Located in the heart of the city, the stadium is well-connected by road, rail and water transport. Metro Railway is just 500 metres away. Not a modern stadium with ramps for easy crowd dispersal, but with 21 entry points, getting in and out is not a problem.
TOI Rating 8/10

Water & food
Water bottles are not allowed inside the stadium and usually there are long queues in front of the water pouch counters and drinking water taps. The quality of food available in the stadium is poor and the few stalls selling mostly stale stuff are inadequate.
TOI Rating 4/10

Seating comfort
The rows of narrow concrete benches with hardly any leg-space are extremely uncomfortable. You are liable to scrape your knees while getting in or out of the row. The price of tickets in blocks with bucket seats is high, making it unaffordable for the masses.
TOI Rating 2/10

Toilets
Grossly inadequate toilet facilities in all blocks, including the Club House. For a stadium this big, there are very few of them. Moreover, the existing toilets are not clean and often run out of water midway into the game. As a result, they are extremely dirty and unhygienic.
TOI Rating 3/10

Roof overhead
Fifty per cent of the stands enjoy overhead covering by fibre-glass sheets. The worst sufferers are the spectators in D and J blocks, who have no shade. The chances of building shades in these two stands are slim due to technical reasons.
TOI Rating 5/10

Outfield and pitch
Lush green outfield resembles a green carpet. Traditionally, the Eden pitch has been a sporting one, aiding swing bowlers early in the game, and subsequently breaking up to help spinners. More often than not, Test matches here have produced results.
TOI Rating 9/10

Player facilities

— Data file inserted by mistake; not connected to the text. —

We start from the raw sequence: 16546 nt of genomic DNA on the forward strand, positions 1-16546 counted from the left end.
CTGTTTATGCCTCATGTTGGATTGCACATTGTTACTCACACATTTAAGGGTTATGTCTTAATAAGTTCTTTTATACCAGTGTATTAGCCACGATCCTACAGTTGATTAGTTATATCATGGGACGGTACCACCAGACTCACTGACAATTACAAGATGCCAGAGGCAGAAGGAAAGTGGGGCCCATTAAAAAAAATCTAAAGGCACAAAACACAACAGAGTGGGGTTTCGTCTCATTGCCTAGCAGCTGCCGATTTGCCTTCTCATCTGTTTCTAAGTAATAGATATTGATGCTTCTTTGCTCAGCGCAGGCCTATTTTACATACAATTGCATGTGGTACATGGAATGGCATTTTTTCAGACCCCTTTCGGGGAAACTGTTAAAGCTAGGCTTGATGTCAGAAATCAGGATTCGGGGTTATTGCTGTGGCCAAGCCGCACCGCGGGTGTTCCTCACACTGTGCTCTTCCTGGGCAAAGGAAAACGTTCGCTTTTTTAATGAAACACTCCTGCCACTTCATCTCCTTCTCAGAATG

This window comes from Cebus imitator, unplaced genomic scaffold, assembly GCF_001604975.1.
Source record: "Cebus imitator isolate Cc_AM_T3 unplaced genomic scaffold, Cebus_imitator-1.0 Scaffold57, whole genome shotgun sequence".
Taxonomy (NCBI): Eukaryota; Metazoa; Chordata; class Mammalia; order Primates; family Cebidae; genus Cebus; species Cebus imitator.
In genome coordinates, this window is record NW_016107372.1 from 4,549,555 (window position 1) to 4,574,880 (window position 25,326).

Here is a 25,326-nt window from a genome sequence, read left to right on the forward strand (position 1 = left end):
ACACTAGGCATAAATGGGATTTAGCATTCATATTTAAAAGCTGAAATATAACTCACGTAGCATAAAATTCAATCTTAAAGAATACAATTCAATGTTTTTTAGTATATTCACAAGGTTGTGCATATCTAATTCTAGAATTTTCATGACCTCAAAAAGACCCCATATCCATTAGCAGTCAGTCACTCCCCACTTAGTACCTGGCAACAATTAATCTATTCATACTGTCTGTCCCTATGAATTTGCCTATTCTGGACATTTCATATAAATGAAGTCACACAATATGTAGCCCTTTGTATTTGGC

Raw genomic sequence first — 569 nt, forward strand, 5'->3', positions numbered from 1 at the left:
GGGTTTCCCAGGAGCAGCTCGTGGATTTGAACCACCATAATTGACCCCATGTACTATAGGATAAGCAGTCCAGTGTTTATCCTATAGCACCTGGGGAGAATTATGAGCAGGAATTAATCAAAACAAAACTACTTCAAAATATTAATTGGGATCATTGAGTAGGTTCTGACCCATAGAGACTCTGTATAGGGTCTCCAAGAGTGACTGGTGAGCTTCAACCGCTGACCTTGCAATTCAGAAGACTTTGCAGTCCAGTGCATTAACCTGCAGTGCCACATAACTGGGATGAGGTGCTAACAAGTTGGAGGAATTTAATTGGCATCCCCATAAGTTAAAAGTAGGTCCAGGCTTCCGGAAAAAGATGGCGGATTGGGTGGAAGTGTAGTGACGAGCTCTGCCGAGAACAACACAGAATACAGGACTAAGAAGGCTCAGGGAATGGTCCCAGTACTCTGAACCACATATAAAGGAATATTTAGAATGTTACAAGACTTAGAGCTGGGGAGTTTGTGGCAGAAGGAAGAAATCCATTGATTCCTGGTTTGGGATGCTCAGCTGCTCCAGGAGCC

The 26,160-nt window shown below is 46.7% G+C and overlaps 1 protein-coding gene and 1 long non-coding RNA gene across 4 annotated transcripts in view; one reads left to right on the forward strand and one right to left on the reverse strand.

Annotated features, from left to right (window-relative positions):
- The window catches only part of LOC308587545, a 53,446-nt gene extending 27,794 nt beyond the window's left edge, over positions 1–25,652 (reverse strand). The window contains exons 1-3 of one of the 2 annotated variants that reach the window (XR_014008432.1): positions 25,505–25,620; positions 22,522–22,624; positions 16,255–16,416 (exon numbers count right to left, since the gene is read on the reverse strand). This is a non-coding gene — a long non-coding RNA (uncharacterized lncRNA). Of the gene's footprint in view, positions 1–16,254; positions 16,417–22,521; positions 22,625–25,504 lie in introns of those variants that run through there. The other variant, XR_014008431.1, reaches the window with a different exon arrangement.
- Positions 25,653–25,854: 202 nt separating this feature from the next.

Big and comfortable dressing rooms where the players can put their feet up and relax. Single entry point helps in enforcing stricter security. No unwanted elements can go near the dressing rooms. The CAB medical unit is well-equipped and manned by doctors.
TOI Rating 7/10

 

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y'all hyderabadis, get some pics of the stadiums from Hyd. the city has a lot of stadiums and ofcourse the newly built Visakha (Rajiv Gandhi?) cricket stadium.
 

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nice pictures Hindustani.

meanwhile, here is the second stadium in the ToI series of stadium reviews. This time it is the Madhavrao Scindia Cricket Ground, Rajkot, Gujarat.

SAD PLIGHT AT HOME OF RANJI

BCCI Secretary Niranjan Shah Can’t Do Anything About The Sorry Plight Of The Stadium On His Home Turf

By Lionel Rodricks/TNN

The Rajkot Municipal Stadium, which was grandiosely re-christened Madhavrao Scindia Cricket Ground recently, is a challenge to afficionados of the game, players and the media alike. It tests everybody’s patience, staying powers and sensibilities to the limit.

The facilities it provides during a Oneday match are depressingly sub-standard and a large number of fans in Rajkot and towns around it say they prefer to watch games on TV.

It’s a crying shame that the best available cricket ground in the region, which had produced the legendary Ranjitsinhji and Duleeepsinhji, should be in such ragged condition. Despite making handsome profits, the Saurashtra Cricket Association (SCA) has done precious little to upgrade the venue. And when you consider that the secretary of the SCA is also the secretary of the BCCI, it makes you wonder.

The ground is small and was apparently built to stage minor tournaments. There is hardly any space between the boundary line and the sitting area. Fielders on the periphery, in fact, have to be very careful about running into people so they often give up the chase a little earlier. The smallness also results in bigscoring, which gives a deceptive idea of batsmens’ prowess.

The saving grace is that the stadium is centrally located, but other factors overshadow this convenience. The good name of Scindia, the former president of the BCCI, is defiled by this dusty, Lilliputian cricket centre, which has had the privilege of hosting some of the biggest names in the game.

The pavilion here is so small and bad that when all the players and officials gather in the dressing rooms, the place resembles a Mumbai local railway platform at peak hour; the food and water facilities are woefully insufficient and the seating arrangements are designed to give the spectator a back and a neckache well before the match has reached its conclusion.

The SCA does not own the stadium, which belongs to the Rajkot Municipal Corporation (RMC), and so the ground is rented out for social activities, where mandaps and the like are constructed on the playing area. The field is thus dug up frequently and though the authorities do a decent repair job, the permanent damage cannot be completely mended.